Affirmative consent for sexual interactions became law in NSW on 1 June, 2022, but not all states and territories in Australia have affirmative consent laws. On 29 November, 2022 the Australian Senate referred an Inquiry into current and proposed sexual consent laws in Australia. Today at the Senate Hearing into current and proposed sexual consent laws across Australia, No to Violence CEO Jacqui Watt called for an ‘affirmative consent model’ for any case that comes before the court.
Other recommendations that have been made include harmonising Australia’s consent laws across all jurisdictions to ensure consistency of both laws and understanding of sexual consent which were recommended by both Full Stop Australia and ANROWS (Australia’s National Research Organisation for Women’s Safety) who both provided submissions to the Inquiry.
The Law Council recognised the inconsistencies in consent laws across various jurisdictions on the experience of victim-survivors in their submission and supported a national evaluation of sexual consent laws. They also recognised that women and girls are more likely than males to have experienced sexual violence and that the ‘incidence of sexual harm often overlaps with other patterns of violence, including family and domestic violence and child abuse, and disproportionately affects already marginalised groups in society’.
‘Sexual violence is widespread but underreported. Most reports of sexual violence do not make it to court,’ pointed out the Law Council.
‘Sexual violence matters suffer from higher attrition within the criminal justice system. For example, in Victoria, only about half of the trials in higher courts end with someone being found guilty which is a lower rate than for most other offences.’
Focus on accused
Ms Watt from No to Violence said that the focus in the court should be on the actions of the accused person in seeking consent rather than the actions of the victim-survivor.
No to Violence was the only peak body for men’s family violence services invited to appear before the Inquiry into nationally consistent sexual consent laws, bringing their specialist expertise in the area of sexual assault in the context of domestic and family violence and intimate partner violence.
‘This Inquiry is an important opportunity to draw a line in the sand and set a new standard for responding to sexual violence in this country,’ said Ms Watt in her opening address at this morning’s session in Melbourne.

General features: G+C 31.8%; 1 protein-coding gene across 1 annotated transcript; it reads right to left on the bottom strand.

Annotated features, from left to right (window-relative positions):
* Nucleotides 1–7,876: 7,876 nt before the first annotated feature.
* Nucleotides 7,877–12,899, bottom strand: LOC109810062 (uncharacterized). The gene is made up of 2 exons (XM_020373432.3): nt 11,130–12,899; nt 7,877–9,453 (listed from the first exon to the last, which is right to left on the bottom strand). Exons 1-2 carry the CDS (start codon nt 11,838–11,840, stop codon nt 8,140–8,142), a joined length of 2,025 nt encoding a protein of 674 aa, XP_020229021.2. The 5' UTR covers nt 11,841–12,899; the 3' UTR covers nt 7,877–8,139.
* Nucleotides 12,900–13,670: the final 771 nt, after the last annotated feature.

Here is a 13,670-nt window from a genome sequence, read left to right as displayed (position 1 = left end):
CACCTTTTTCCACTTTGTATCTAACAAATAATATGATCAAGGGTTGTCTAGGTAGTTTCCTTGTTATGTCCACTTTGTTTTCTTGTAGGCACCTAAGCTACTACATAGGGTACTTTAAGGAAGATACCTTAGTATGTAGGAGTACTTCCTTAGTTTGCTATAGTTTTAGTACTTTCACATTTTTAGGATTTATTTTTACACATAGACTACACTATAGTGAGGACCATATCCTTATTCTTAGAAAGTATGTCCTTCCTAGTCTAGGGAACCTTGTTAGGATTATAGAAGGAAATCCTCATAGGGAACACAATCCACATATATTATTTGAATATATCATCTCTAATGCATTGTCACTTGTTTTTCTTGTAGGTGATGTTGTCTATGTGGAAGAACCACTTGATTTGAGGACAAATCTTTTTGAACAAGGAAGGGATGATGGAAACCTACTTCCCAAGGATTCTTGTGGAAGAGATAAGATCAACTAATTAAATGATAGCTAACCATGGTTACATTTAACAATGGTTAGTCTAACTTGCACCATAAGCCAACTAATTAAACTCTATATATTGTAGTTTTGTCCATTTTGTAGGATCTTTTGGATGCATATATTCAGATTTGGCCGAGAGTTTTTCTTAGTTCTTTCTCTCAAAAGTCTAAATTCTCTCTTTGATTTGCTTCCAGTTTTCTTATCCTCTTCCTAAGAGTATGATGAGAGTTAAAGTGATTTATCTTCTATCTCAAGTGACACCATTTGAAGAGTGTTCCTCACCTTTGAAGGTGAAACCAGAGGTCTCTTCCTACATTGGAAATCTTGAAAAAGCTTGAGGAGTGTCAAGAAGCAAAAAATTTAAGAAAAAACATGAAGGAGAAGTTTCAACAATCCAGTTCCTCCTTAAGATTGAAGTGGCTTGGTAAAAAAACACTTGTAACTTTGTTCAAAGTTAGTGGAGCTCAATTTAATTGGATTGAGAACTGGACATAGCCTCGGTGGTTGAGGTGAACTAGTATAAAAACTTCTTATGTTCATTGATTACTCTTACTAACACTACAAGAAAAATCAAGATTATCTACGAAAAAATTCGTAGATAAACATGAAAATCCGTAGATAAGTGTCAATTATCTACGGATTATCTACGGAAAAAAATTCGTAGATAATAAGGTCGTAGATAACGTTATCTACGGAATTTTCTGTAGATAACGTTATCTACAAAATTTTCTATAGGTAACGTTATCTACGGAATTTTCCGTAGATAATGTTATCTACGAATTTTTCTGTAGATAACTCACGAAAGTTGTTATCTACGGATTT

‘This is an important step towards reforming our legal and justice system so that victim-survivors can access justice, and men using violence are held accountable for their behaviour,’ said Ms Watt.
‘It is a chance to remove the barriers victim-survivors face in their pursuit of justice, and to send a powerful message to men that their sexually coercive and violent behaviour will not be tolerated.’
NSW DV blitz
Over a recent four day Operation Amarok III by NSW police they took an intelligence-based policing strategy led by each region’s Domestic Violence High-Risk Offender Teams (DVHROT), that ran from Wednesday, 12 July to Saturday, 15 July. During the operation they engaged with high-risk domestic violence offenders on 1,169 occasions, made 315 applications for Apprehended Domestic Violence Orders (ADVOs), served 500 outstanding ADVOs, completed 4,882 ADVO compliance checks and 1,465 bail compliance checks.
A new mobile phone app has also been launched in NSW with the aim of empowering victims of domestic and family violence.
The ‘Empower You’ app, launched on 23 July means that people have access to an innovative new application designed to discreetly document abuse and provide better access to support services.
Sexual consent law reform
‘We know that this goal [ending violence against women and children within a generation] cannot be achieved without working directly with men,’ explains Ms Watt.
‘We look forward to the recommendations and outcomes that arise from this Inquiry and stand ready to work with Government to address men’s use of domestic and family violence including sexual assault.
‘We can do better, and we must.’
Ms Watt cautions that legislative reform will not in and of itself bring about sufficient change.
‘To realise the true potential of the proposed reforms, there needs to be a coordinated approach that includes public awareness and education campaigns, additional supports for victim-survivors of sexual assault, training for key workforces, and support for culturally appropriate and responsive services.’
Men’s Referral Service
Stop the cycle of violence. If you are concerned about your or someone else’s behaviour, call Men’s Referral Service on 1300 766 491 or visit: Men’s Referral Service for advice and support.